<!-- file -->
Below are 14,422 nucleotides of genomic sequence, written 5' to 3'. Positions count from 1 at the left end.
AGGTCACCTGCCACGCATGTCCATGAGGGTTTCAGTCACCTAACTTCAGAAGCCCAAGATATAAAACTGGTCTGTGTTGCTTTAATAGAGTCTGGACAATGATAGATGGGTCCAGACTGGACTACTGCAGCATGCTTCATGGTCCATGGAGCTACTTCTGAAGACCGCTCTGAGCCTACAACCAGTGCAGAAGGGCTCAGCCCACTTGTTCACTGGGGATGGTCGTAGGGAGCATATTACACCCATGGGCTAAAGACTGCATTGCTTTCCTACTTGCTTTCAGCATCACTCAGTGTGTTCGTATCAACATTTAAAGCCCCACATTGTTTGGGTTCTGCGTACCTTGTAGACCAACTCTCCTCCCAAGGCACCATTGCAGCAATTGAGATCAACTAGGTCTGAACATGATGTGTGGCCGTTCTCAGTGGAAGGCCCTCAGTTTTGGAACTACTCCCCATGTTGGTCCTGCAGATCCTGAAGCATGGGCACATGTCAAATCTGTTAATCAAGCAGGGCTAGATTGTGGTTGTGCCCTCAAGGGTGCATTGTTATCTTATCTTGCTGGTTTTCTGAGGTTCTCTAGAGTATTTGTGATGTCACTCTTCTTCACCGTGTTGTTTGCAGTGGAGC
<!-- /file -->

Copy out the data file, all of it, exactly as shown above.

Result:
Below are 14,422 nucleotides of genomic sequence, written 5' to 3'. Positions count from 1 at the left end.
AGGTCACCTGCCACGCATGTCCATGAGGGTTTCAGTCACCTAACTTCAGAAGCCCAAGATATAAAACTGGTCTGTGTTGCTTTAATAGAGTCTGGACAATGATAGATGGGTCCAGACTGGACTACTGCAGCATGCTTCATGGTCCATGGAGCTACTTCTGAAGACCGCTCTGAGCCTACAACCAGTGCAGAAGGGCTCAGCCCACTTGTTCACTGGGGATGGTCGTAGGGAGCATATTACACCCATGGGCTAAAGACTGCATTGCTTTCCTACTTGCTTTCAGCATCACTCAGTGTGTTCGTATCAACATTTAAAGCCCCACATTGTTTGGGTTCTGCGTACCTTGTAGACCAACTCTCCTCCCAAGGCACCATTGCAGCAATTGAGATCAACTAGGTCTGAACATGATGTGTGGCCGTTCTCAGTGGAAGGCCCTCAGTTTTGGAACTACTCCCCATGTTGGTCCTGCAGATCCTGAAGCATGGGCACATGTCAAATCTGTTAATCAAGCAGGGCTAGATTGTGGTTGTGCCCTCAAGGGTGCATTGTTATCTTATCTTGCTGGTTTTCTGAGGTTCTCTAGAGTATTTGTGATGTCACTCTTCTTCACCGTGTTGTTTGCAGTGGAGC